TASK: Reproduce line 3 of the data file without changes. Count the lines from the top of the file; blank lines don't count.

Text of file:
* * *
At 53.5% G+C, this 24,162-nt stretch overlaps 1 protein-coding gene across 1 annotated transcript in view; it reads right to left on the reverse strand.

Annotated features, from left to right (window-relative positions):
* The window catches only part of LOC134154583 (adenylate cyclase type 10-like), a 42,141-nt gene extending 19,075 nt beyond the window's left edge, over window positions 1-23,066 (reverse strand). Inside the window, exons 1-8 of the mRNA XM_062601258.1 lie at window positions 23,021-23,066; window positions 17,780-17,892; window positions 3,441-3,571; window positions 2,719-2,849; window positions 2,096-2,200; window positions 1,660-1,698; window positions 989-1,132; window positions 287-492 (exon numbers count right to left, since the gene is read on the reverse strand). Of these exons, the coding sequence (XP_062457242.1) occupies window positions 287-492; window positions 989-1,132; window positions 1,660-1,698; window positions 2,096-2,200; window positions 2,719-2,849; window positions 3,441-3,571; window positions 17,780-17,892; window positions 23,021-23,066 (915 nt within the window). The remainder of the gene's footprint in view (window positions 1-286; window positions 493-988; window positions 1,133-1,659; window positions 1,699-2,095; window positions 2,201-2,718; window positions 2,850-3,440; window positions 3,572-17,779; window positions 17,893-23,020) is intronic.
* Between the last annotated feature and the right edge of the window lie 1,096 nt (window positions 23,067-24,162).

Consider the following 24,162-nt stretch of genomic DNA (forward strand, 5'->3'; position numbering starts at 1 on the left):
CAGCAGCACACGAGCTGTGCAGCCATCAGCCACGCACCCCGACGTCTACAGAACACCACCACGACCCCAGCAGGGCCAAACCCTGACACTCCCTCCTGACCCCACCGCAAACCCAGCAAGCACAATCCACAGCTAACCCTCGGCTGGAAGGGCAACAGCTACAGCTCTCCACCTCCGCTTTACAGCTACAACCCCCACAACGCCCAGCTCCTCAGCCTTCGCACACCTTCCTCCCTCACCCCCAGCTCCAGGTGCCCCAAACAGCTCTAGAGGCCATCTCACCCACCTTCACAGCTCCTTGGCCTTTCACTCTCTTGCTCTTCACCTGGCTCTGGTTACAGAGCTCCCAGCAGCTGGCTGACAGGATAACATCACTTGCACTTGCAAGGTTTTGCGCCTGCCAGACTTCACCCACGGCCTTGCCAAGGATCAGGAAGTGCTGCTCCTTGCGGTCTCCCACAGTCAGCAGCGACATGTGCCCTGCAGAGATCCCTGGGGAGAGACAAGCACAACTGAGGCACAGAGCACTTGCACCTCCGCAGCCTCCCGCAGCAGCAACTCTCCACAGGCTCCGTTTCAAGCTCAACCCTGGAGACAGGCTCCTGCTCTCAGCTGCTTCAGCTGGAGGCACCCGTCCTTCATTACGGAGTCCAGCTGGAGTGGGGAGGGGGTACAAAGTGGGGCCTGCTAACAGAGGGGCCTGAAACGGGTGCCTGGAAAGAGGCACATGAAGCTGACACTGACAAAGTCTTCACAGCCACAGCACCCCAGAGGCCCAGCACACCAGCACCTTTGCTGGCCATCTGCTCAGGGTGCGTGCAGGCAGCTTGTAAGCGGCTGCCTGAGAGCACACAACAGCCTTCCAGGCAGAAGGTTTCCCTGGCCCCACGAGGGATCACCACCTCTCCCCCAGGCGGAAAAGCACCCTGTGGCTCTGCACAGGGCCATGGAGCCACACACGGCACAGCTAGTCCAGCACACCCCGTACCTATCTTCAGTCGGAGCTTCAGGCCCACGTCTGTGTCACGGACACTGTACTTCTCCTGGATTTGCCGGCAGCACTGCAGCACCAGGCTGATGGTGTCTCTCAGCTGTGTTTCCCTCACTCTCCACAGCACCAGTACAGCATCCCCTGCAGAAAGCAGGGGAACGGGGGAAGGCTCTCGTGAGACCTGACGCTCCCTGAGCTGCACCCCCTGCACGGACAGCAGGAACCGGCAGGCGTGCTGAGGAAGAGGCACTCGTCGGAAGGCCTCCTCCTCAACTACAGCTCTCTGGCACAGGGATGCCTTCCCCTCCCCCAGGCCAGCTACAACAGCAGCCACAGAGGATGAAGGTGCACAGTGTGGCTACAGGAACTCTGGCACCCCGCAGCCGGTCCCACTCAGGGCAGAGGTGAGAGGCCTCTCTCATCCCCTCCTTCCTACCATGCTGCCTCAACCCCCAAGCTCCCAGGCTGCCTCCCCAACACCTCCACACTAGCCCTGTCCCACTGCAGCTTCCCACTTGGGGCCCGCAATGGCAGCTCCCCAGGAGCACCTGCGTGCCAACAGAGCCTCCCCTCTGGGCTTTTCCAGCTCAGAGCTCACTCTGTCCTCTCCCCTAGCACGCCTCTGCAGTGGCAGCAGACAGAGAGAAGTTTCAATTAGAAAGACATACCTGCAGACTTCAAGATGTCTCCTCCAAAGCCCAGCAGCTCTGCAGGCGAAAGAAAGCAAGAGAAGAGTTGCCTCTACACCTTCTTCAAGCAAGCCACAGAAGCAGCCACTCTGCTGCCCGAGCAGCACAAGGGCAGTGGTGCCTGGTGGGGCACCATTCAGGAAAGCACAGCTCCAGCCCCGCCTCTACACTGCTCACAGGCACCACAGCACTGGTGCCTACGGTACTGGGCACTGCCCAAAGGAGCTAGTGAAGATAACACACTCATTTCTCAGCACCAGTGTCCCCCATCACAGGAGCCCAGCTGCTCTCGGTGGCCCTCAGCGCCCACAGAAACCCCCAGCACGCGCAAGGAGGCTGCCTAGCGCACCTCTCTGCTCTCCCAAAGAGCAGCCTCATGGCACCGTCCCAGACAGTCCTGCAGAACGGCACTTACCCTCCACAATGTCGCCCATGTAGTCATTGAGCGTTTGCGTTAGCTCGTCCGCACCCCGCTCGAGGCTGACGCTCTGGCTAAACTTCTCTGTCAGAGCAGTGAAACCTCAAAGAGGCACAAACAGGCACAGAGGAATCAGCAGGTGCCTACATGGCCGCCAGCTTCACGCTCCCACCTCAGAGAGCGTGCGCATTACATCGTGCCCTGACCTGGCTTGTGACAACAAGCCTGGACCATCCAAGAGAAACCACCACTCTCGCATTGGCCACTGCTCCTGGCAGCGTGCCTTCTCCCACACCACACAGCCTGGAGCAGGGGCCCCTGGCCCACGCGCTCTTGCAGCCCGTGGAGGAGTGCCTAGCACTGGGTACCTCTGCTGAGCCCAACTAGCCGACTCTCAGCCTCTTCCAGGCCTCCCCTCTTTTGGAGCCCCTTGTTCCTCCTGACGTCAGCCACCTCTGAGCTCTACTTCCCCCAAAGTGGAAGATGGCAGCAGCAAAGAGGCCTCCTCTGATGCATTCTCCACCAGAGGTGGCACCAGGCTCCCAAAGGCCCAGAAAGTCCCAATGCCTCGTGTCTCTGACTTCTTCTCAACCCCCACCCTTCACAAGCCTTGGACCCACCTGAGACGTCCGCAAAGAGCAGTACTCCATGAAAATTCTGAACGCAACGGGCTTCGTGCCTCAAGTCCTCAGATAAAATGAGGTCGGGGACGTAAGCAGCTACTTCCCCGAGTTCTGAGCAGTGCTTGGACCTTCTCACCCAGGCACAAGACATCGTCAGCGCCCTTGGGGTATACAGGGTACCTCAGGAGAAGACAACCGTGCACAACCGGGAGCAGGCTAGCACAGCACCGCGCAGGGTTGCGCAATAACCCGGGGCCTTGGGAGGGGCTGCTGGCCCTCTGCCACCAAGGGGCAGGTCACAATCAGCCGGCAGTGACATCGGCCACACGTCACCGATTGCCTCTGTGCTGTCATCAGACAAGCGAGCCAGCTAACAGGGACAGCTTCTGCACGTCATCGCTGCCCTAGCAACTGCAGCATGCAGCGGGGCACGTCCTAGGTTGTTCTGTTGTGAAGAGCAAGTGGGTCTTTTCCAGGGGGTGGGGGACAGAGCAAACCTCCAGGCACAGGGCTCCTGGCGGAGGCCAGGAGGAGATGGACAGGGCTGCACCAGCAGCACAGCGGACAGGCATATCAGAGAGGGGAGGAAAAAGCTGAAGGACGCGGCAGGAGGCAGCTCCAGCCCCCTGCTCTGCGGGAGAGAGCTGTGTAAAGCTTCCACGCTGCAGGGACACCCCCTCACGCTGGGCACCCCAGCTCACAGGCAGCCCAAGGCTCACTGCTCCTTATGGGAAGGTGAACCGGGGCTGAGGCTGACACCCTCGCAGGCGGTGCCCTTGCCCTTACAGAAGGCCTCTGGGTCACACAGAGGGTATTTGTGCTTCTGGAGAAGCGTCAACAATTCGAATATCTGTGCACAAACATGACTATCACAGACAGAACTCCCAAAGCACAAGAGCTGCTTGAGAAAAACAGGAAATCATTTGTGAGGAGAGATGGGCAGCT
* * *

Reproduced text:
* The window catches only part of LOC134154583 (adenylate cyclase type 10-like), a 42,141-nt gene extending 19,075 nt beyond the window's left edge, over window positions 1-23,066 (reverse strand). Inside the window, exons 1-8 of the mRNA XM_062601258.1 lie at window positions 23,021-23,066; window positions 17,780-17,892; window positions 3,441-3,571; window positions 2,719-2,849; window positions 2,096-2,200; window positions 1,660-1,698; window positions 989-1,132; window positions 287-492 (exon numbers count right to left, since the gene is read on the reverse strand). Of these exons, the coding sequence (XP_062457242.1) occupies window positions 287-492; window positions 989-1,132; window positions 1,660-1,698; window positions 2,096-2,200; window positions 2,719-2,849; window positions 3,441-3,571; window positions 17,780-17,892; window positions 23,021-23,066 (915 nt within the window). The remainder of the gene's footprint in view (window positions 1-286; window positions 493-988; window positions 1,133-1,659; window positions 1,699-2,095; window positions 2,201-2,718; window positions 2,850-3,440; window positions 3,572-17,779; window positions 17,893-23,020) is intronic.